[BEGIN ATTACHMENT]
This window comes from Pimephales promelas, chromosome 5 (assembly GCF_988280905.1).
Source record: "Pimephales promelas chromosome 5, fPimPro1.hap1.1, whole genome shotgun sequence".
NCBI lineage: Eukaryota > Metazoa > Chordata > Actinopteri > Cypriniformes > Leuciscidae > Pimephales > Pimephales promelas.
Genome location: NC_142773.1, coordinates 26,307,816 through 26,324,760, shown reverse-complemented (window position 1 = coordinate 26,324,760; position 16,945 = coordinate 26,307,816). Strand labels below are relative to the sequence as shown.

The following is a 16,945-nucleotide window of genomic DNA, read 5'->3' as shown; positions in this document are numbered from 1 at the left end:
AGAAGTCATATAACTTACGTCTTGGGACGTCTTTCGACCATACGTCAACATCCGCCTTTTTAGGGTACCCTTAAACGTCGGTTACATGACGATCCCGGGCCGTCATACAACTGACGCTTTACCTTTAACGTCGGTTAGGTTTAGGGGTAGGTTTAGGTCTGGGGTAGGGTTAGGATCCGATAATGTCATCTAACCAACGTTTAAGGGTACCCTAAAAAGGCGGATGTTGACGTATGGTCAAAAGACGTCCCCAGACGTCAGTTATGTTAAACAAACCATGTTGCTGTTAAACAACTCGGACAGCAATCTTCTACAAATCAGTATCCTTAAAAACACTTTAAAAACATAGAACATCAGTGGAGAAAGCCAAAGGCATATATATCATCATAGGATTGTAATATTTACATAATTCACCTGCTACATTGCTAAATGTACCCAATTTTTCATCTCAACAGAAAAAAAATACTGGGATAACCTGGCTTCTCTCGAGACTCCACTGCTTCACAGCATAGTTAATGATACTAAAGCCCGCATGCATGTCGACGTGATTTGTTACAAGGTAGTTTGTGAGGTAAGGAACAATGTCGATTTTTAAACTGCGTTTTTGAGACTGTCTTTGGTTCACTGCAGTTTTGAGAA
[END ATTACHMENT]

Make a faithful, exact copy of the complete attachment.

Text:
This window comes from Pimephales promelas, chromosome 5 (assembly GCF_988280905.1).
Source record: "Pimephales promelas chromosome 5, fPimPro1.hap1.1, whole genome shotgun sequence".
NCBI lineage: Eukaryota > Metazoa > Chordata > Actinopteri > Cypriniformes > Leuciscidae > Pimephales > Pimephales promelas.
Genome location: NC_142773.1, coordinates 26,307,816 through 26,324,760, shown reverse-complemented (window position 1 = coordinate 26,324,760; position 16,945 = coordinate 26,307,816). Strand labels below are relative to the sequence as shown.

The following is a 16,945-nucleotide window of genomic DNA, read 5'->3' as shown; positions in this document are numbered from 1 at the left end:
AGAAGTCATATAACTTACGTCTTGGGACGTCTTTCGACCATACGTCAACATCCGCCTTTTTAGGGTACCCTTAAACGTCGGTTACATGACGATCCCGGGCCGTCATACAACTGACGCTTTACCTTTAACGTCGGTTAGGTTTAGGGGTAGGTTTAGGTCTGGGGTAGGGTTAGGATCCGATAATGTCATCTAACCAACGTTTAAGGGTACCCTAAAAAGGCGGATGTTGACGTATGGTCAAAAGACGTCCCCAGACGTCAGTTATGTTAAACAAACCATGTTGCTGTTAAACAACTCGGACAGCAATCTTCTACAAATCAGTATCCTTAAAAACACTTTAAAAACATAGAACATCAGTGGAGAAAGCCAAAGGCATATATATCATCATAGGATTGTAATATTTACATAATTCACCTGCTACATTGCTAAATGTACCCAATTTTTCATCTCAACAGAAAAAAAATACTGGGATAACCTGGCTTCTCTCGAGACTCCACTGCTTCACAGCATAGTTAATGATACTAAAGCCCGCATGCATGTCGACGTGATTTGTTACAAGGTAGTTTGTGAGGTAAGGAACAATGTCGATTTTTAAACTGCGTTTTTGAGACTGTCTTTGGTTCACTGCAGTTTTGAGAA